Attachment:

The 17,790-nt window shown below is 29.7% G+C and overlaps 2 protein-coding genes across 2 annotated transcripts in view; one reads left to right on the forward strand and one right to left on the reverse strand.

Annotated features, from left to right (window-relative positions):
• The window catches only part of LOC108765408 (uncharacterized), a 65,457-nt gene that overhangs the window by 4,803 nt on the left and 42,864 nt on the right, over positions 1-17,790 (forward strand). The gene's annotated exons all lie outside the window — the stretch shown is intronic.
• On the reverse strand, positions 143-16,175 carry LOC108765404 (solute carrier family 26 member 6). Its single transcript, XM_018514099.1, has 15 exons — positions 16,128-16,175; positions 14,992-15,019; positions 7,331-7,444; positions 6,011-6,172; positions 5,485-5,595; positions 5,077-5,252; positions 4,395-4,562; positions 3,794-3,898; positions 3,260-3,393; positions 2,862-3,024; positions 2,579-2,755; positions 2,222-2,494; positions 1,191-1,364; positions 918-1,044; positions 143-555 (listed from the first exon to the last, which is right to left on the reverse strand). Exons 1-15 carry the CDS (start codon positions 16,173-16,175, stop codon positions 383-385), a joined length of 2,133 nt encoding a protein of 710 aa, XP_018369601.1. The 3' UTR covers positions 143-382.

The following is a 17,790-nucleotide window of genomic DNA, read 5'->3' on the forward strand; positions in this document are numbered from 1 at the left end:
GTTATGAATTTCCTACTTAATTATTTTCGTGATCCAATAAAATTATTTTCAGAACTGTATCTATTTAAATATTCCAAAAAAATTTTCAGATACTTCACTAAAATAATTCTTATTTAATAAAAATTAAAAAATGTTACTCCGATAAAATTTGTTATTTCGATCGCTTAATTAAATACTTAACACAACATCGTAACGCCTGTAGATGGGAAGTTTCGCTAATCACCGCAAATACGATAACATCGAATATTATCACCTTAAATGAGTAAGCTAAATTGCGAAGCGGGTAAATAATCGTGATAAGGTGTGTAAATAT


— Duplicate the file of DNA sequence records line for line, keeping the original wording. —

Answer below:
The 17,790-nt window shown below is 29.7% G+C and overlaps 2 protein-coding genes across 2 annotated transcripts in view; one reads left to right on the forward strand and one right to left on the reverse strand.

Annotated features, from left to right (window-relative positions):
• The window catches only part of LOC108765408 (uncharacterized), a 65,457-nt gene that overhangs the window by 4,803 nt on the left and 42,864 nt on the right, over positions 1-17,790 (forward strand). The gene's annotated exons all lie outside the window — the stretch shown is intronic.
• On the reverse strand, positions 143-16,175 carry LOC108765404 (solute carrier family 26 member 6). Its single transcript, XM_018514099.1, has 15 exons — positions 16,128-16,175; positions 14,992-15,019; positions 7,331-7,444; positions 6,011-6,172; positions 5,485-5,595; positions 5,077-5,252; positions 4,395-4,562; positions 3,794-3,898; positions 3,260-3,393; positions 2,862-3,024; positions 2,579-2,755; positions 2,222-2,494; positions 1,191-1,364; positions 918-1,044; positions 143-555 (listed from the first exon to the last, which is right to left on the reverse strand). Exons 1-15 carry the CDS (start codon positions 16,173-16,175, stop codon positions 383-385), a joined length of 2,133 nt encoding a protein of 710 aa, XP_018369601.1. The 3' UTR covers positions 143-382.

The following is a 17,790-nucleotide window of genomic DNA, read 5'->3' on the forward strand; positions in this document are numbered from 1 at the left end:
GTTATGAATTTCCTACTTAATTATTTTCGTGATCCAATAAAATTATTTTCAGAACTGTATCTATTTAAATATTCCAAAAAAATTTTCAGATACTTCACTAAAATAATTCTTATTTAATAAAAATTAAAAAATGTTACTCCGATAAAATTTGTTATTTCGATCGCTTAATTAAATACTTAACACAACATCGTAACGCCTGTAGATGGGAAGTTTCGCTAATCACCGCAAATACGATAACATCGAATATTATCACCTTAAATGAGTAAGCTAAATTGCGAAGCGGGTAAATAATCGTGATAAGGTGTGTAAATAT